Salvadorans have a reputation as entrepreneurial, hard-working, and committed.
The Youth Economic Opportunities Network
We live in a time of rapid economic, social, and environmental change. No group has a greater stake in the consequences of these global trends than the world’s 1.8 billion young people, the largest youth cohort in history. The majority of today’s youth population—nearly 90 percent—live in developing countries, primarily in Sub-Saharan Africa and Asia.
International Youth Foundation
On August 12, I had the opportunity to march through the streets of Arusha, Tanzania, with over 300 young women and men as p
The New Times
In an era of globalisation and liberalisation of goods and services, there has been surge inflows of the population in the form of temporary and permanent migration all over the world. Due to immigration there has been increase in cultural assimilation and cultural diffusion leading to cultural diversity among nations receiving them.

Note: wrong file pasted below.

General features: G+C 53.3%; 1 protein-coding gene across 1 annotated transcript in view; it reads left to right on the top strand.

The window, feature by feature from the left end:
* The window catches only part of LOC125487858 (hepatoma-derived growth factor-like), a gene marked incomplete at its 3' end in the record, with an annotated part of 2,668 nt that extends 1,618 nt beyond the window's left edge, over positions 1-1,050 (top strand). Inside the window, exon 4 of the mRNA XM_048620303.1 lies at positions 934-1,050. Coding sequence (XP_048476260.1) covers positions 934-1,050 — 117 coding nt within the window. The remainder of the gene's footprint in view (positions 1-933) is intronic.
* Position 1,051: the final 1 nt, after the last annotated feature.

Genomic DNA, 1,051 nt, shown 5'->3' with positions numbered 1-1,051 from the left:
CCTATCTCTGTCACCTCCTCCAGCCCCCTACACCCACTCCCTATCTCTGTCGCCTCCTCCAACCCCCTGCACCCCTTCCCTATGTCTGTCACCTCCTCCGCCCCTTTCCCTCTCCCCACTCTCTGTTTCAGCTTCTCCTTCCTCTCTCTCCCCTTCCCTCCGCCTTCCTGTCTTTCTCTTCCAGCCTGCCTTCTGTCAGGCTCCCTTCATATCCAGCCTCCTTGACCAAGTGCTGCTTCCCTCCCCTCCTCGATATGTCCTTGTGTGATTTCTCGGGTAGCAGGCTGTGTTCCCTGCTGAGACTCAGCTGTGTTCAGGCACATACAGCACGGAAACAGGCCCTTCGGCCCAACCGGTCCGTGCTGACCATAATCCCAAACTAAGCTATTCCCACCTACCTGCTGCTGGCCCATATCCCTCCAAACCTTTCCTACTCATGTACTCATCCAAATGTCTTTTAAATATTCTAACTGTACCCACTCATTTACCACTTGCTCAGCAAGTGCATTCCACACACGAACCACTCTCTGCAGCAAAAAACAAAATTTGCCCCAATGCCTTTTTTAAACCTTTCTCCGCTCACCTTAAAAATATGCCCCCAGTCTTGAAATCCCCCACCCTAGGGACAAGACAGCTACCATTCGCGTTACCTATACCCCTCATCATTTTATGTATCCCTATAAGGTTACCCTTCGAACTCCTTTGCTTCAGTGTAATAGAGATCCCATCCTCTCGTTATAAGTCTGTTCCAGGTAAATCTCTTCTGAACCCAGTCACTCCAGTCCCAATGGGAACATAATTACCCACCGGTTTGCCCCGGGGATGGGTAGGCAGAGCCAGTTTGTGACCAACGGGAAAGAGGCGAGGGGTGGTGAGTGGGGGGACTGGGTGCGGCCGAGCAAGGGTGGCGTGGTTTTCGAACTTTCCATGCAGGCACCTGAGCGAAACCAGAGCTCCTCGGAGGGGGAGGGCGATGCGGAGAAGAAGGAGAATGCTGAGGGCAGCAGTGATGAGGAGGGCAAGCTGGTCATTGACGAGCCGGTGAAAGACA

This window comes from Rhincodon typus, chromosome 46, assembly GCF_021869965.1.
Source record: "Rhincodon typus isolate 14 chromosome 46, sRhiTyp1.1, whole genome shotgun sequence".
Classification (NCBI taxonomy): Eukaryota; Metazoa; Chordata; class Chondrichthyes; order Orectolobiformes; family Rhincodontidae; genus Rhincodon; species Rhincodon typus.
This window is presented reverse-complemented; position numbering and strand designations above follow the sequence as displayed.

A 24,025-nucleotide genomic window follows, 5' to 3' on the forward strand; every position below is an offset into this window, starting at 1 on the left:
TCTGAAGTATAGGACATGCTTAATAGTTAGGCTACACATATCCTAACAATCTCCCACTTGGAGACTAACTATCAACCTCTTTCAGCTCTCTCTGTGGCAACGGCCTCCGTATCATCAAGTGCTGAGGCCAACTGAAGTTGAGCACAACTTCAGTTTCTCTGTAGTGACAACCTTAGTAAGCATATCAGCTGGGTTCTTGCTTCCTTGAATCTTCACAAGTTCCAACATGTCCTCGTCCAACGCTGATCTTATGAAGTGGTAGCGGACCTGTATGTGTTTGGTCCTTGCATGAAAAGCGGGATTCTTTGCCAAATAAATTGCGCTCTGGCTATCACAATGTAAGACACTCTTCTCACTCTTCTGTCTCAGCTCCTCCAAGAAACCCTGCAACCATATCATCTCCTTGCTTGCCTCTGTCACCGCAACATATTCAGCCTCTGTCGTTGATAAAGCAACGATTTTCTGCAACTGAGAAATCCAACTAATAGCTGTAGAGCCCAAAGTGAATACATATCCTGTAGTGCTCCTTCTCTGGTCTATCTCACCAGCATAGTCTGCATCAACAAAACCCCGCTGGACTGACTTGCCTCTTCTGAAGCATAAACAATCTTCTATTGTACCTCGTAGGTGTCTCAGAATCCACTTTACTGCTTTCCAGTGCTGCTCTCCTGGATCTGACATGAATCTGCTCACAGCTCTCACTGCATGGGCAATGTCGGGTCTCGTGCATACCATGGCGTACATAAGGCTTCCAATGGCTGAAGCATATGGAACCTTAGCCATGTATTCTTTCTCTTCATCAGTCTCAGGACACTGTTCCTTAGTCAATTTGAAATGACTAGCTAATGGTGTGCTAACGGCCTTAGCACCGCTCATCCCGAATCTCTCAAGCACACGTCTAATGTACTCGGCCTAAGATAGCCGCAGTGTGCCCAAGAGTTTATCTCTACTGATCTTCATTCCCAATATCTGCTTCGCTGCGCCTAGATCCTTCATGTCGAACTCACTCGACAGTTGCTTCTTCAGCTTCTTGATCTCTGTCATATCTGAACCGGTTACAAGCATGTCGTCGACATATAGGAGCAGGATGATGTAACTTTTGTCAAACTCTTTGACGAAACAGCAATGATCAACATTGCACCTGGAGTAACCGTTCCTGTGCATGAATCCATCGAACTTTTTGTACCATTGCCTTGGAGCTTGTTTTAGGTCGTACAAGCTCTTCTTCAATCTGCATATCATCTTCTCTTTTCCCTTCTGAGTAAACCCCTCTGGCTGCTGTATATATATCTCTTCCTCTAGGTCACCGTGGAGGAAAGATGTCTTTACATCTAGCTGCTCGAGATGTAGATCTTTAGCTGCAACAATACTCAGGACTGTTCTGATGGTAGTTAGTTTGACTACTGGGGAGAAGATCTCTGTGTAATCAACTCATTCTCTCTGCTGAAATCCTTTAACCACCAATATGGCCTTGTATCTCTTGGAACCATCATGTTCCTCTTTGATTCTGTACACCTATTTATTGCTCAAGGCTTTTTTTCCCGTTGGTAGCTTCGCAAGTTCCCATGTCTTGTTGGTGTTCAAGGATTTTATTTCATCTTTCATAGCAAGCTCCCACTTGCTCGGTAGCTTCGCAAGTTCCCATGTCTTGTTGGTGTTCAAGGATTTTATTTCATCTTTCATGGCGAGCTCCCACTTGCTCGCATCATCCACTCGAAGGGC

Tanzania and Africa’s development at large lies with the well-being of its today’s children and youth.
The prospect of socio-economic transformation of the continent rests with investing in the young people of the continent.
Today’s investment in youth and children is tomorrow’s peace, stability, security, democracy, and sustainable development including reaping the demographic dividend.
Feed the Future Knowledge-Driven Agricultural Development Project, MarketLinks
The Making Cents International 2018 Global Youth Economic Opportunities Summit (GYEO) galvanized important conversations about how to foster and promote entrepreneurship, skills, resiliency, solutions, and excitement to create employment opportunities. Many of the Summit breakout sessions concentrated specifically on girls’ economic empowerment and how changemakers, foundations, implementing partners, and communities can mobilize around youth through a gendered lens.